January 08, 2024
Researchers prefer to use biobanks with quality assurance and well-characterized specimens.
One Health Trust researchers co-authored a study that estimated the economic value of various attributes of biobanks. Using a conjoint analysis methodology, they assessed 78 researchers’ perceived value of attributes such as handling fees, breadth of consent, time taken to fulfill requests, availability of specimens, confidence in the quality of specimens, and access to key endemic in-country sites. Respondents primarily preferred a biobank that provides confidence in the quality of the specimens, with a 26 percent higher ranking of such biobanks compared to the mean (p-value < 0.001). The second-most preferred attribute of biobanks was the availability of well-characterized specimens with a 20.4 to 20.9 percent higher ranking relative to the mean (p < 0.001). Notably, researchers with prior experience acquiring bio-samples were more sensitive to biobanks’ handling fees, which aligns with existing concerns about the commercialization of biobanks. These findings can assist in the strengthening of existing biobanks to enhance their value and demand and improve their performance as research tools. [Nature Scientific Reports]
Insights into the problem of stray dog bites in India
An article published in The Week featured OHT’s Dr. Ramanan Laxminarayan’s commentary on India’s lack of adequate legislation for vaccinating, sterilizing, and controlling the national stray dog population. In a country that accounts for more than one-third of global deaths attributable to rabies, with increasingly frequent stray dog bites, recommendations include implementing a national sterilization drive for stray dogs and creating laws that ensure the health of humans and animals. [The Week]
Predictive maps reveal hotspots for AMR in food-producing animals within European countries.
OHT’s Dr. Thomas Van Boeckel co-authored a study that used prevalence estimates of antimicrobial resistance (AMR) from 31 European countries to produce predictive geospatial models for Escherichia coli, nontyphoidal Salmonella, and Campylobacter spp. in food-producing animals across Europe. The proportion of antimicrobials with over 50 percent resistance (P50s) was lower for Salmonella than for E. coli and Campylobacter, possibly due to the European Union’s previous efforts to lower the prevalence of Salmonella. In 9 out of 31 countries, more than half of cattle, pigs, and poultry are estimated to be raised in areas predicted to be AMR hotspots by the model. The researchers also observed that the similarity between average P50s derived from subnational point prevalence surveys (PPS) and those from national survey data differed by country, likely due to varying sample sizes across countries. [Emerging Infectious Diseases]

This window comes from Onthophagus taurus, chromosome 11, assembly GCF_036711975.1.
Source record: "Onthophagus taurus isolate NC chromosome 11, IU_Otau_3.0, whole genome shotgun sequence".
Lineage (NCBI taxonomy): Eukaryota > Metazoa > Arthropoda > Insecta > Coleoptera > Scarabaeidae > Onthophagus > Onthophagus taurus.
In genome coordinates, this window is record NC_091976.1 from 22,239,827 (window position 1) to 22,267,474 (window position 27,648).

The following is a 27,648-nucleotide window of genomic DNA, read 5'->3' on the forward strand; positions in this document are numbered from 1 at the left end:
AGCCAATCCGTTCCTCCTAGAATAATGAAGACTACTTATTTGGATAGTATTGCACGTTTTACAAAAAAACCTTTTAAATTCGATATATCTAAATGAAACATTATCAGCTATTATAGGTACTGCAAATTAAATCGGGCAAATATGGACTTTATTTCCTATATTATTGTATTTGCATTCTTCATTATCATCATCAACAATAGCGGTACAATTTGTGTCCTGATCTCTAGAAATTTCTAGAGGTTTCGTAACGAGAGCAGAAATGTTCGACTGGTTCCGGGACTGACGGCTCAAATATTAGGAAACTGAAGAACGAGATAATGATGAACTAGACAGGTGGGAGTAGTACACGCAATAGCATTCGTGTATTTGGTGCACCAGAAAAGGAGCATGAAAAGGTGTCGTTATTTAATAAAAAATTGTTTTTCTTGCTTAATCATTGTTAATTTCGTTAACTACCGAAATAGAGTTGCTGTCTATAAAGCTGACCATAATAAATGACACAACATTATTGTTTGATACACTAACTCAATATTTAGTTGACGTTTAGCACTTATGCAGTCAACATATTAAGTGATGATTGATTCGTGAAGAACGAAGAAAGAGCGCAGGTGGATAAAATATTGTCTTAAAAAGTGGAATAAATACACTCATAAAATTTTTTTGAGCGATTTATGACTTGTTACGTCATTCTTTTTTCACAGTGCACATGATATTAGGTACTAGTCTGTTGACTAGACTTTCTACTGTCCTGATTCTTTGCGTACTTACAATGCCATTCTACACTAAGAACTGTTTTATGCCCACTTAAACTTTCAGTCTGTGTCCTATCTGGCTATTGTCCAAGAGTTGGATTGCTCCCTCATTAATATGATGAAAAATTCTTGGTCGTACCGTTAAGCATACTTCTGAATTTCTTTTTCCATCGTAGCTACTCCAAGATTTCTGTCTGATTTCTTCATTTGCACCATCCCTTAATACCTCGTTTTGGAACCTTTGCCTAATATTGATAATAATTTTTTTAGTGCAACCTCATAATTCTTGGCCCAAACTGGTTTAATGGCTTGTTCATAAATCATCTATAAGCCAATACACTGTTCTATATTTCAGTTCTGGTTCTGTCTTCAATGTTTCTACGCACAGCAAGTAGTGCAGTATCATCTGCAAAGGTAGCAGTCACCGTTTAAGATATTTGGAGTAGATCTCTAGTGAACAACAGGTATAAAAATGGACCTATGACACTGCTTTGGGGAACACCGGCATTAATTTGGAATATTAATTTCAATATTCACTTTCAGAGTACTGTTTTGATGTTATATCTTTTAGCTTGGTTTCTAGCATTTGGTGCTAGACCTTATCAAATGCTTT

Assessing the burden of AMR on mortality in the WHO Africa Region
A systematic analysis expanded on a 2019 Global Burden of Disease study to estimate the number of deaths and disability-adjusted life-years in the WHO Africa Region in 2019 attributable to and associated with bacterial AMR. An estimated 1.05 million deaths (95% uncertainty interval: 829,000-1,316,000) were associated with AMR, and 250,000 deaths (95% UI: 192,000-325,000) were attributable to AMR. Compared to other leading causes of death in the region, including HIV/AIDS and malaria, AMR was associated with a greater burden of mortality in 2019 but received far less financial investment. A critical finding of the study was the marked absence of data on pathogen distribution by infection and resistance profiles of certain pathogen-drug combinations, particularly in central sub-Saharan Africa. [The Lancet Global Health]
Gold-standard test for MRSA confirmation is often absent in MRSA prevalence studies in Cameroon.
Researchers conducted a mapping systematic review to understand methicillin-resistant S. aureus (MRSA) prevalence and AMR profiles in Cameroon. Analysis of 24 studies revealed a wide variety of estimates of MRSA prevalence in humans, ranging from 1.9 percent to 46.8 percent. MRSA prevalence in humans was influenced by geographical location, type of healthcare facility, and whether the patient had a concurrent illness. Prevalence estimates also differed greatly across studies on animals, food, and environmental samples, among which the highest prevalence estimates were observed in hospital-based surface samples. Rates of antibiotic resistance in MRSA isolates varied across cities and populations, with some studies revealing 100 percent resistance to penicillin and oxacillin. Notably, many studies included in this analysis did not use the mecA gene test, the gold standard method to confirm MRSA infection, raising questions about the reliability of the results of these studies and emphasizing the need for standardized methods to identify MRSA nationally. [PLOS One]